Recognising an advisor

Jason Holden has been saying plenty about how to select an accountant who will be an advisor but there's one thing he misses in my opinion. Language.

Let's say you're a builder. When talking to your advisor, would you expect him/her to know what a reduced level dig is about and the cost implications on a contract of a sandy substrate? Say you're a nursing home operator – do you think the advisor should know about spend management on food supplies? How about if you run a nightclub that has live acts – would the advisor know about gig over-riders?

If they do, then there is a fair chance that when seeking advice, you'll have overcome the first hurdle in building a relationship – speaking the same language.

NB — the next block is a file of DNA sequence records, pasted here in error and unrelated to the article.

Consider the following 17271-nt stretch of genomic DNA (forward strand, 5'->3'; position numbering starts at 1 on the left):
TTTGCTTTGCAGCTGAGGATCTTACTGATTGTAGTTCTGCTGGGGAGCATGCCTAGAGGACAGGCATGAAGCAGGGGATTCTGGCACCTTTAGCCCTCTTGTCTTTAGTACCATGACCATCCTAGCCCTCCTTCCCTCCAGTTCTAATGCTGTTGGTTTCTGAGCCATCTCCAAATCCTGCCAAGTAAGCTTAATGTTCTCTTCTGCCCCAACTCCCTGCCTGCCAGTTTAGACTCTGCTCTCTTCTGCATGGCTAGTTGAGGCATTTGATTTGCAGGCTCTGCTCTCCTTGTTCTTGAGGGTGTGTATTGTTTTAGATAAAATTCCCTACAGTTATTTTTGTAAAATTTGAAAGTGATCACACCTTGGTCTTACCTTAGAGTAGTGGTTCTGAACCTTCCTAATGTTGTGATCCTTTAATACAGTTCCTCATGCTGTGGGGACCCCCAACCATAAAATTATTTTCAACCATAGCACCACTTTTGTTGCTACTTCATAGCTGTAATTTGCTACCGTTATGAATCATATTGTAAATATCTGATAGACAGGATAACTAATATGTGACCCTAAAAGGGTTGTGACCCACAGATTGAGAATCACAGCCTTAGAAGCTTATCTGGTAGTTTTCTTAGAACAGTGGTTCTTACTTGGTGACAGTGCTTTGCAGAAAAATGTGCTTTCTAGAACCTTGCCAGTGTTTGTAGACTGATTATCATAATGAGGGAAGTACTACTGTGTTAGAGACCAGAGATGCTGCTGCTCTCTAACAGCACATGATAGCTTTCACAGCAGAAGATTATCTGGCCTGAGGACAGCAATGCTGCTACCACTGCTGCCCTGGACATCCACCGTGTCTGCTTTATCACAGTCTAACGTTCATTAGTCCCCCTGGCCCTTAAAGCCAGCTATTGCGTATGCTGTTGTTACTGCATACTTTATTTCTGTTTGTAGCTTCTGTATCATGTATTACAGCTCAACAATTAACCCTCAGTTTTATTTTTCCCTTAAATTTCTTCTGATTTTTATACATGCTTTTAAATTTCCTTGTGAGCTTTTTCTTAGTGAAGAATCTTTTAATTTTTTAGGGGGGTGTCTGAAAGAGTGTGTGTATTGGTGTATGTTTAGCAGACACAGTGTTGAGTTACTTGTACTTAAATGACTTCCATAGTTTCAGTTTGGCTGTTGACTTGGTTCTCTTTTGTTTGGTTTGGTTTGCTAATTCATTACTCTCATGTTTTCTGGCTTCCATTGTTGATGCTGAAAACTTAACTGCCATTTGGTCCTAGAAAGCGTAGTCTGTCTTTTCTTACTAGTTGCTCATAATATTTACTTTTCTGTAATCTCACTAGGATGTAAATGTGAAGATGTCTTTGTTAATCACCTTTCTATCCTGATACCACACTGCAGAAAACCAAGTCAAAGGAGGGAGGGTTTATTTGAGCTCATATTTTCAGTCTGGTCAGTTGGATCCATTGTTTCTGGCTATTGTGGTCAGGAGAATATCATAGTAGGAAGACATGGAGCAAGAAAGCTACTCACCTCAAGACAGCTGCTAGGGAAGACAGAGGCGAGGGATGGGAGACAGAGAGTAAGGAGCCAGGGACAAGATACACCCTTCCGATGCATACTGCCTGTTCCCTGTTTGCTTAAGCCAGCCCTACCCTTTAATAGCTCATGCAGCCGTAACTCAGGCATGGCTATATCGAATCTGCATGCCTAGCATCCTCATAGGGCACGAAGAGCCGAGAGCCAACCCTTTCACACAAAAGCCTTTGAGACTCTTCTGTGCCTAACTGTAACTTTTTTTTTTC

There is a catch. These business specific terms and their business implications are not learned overnight. One way you could think about helping the professional advisor – yes…they need your help as well…remember we're talking relationship…is to run a blog site where you talk about the things that matter to you in business. A great example is Stormhoek, the vinyard blog for a South African winery. It's a roaring success. As is English Cut, a blog by a bespoke tailor. And let us not forget Tinbasher. The name should give you a decent clue.
Of course this cuts the other way. The professional advisor who fails to offer you insights into the profession that are useful to you and written in a language you can understand is not much good to you. Are they?

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